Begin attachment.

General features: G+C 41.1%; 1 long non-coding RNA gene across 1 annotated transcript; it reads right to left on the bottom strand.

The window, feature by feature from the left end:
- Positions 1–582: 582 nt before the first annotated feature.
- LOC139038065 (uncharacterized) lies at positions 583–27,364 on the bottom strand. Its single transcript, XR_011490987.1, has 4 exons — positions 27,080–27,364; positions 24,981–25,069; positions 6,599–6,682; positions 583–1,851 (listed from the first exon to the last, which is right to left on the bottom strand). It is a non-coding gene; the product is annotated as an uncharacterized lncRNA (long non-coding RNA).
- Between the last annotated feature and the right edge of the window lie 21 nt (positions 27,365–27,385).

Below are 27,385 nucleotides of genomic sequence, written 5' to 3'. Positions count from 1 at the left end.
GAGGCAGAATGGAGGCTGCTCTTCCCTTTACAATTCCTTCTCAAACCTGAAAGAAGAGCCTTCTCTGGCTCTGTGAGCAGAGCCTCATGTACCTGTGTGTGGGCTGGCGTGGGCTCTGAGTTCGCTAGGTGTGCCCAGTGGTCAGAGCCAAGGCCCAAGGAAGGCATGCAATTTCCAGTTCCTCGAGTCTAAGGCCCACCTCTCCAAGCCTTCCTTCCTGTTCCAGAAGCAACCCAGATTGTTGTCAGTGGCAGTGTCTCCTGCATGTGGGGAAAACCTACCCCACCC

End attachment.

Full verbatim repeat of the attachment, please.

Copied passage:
General features: G+C 41.1%; 1 long non-coding RNA gene across 1 annotated transcript; it reads right to left on the bottom strand.

The window, feature by feature from the left end:
- Positions 1–582: 582 nt before the first annotated feature.
- LOC139038065 (uncharacterized) lies at positions 583–27,364 on the bottom strand. Its single transcript, XR_011490987.1, has 4 exons — positions 27,080–27,364; positions 24,981–25,069; positions 6,599–6,682; positions 583–1,851 (listed from the first exon to the last, which is right to left on the bottom strand). It is a non-coding gene; the product is annotated as an uncharacterized lncRNA (long non-coding RNA).
- Between the last annotated feature and the right edge of the window lie 21 nt (positions 27,365–27,385).

Below are 27,385 nucleotides of genomic sequence, written 5' to 3'. Positions count from 1 at the left end.
GAGGCAGAATGGAGGCTGCTCTTCCCTTTACAATTCCTTCTCAAACCTGAAAGAAGAGCCTTCTCTGGCTCTGTGAGCAGAGCCTCATGTACCTGTGTGTGGGCTGGCGTGGGCTCTGAGTTCGCTAGGTGTGCCCAGTGGTCAGAGCCAAGGCCCAAGGAAGGCATGCAATTTCCAGTTCCTCGAGTCTAAGGCCCACCTCTCCAAGCCTTCCTTCCTGTTCCAGAAGCAACCCAGATTGTTGTCAGTGGCAGTGTCTCCTGCATGTGGGGAAAACCTACCCCACCC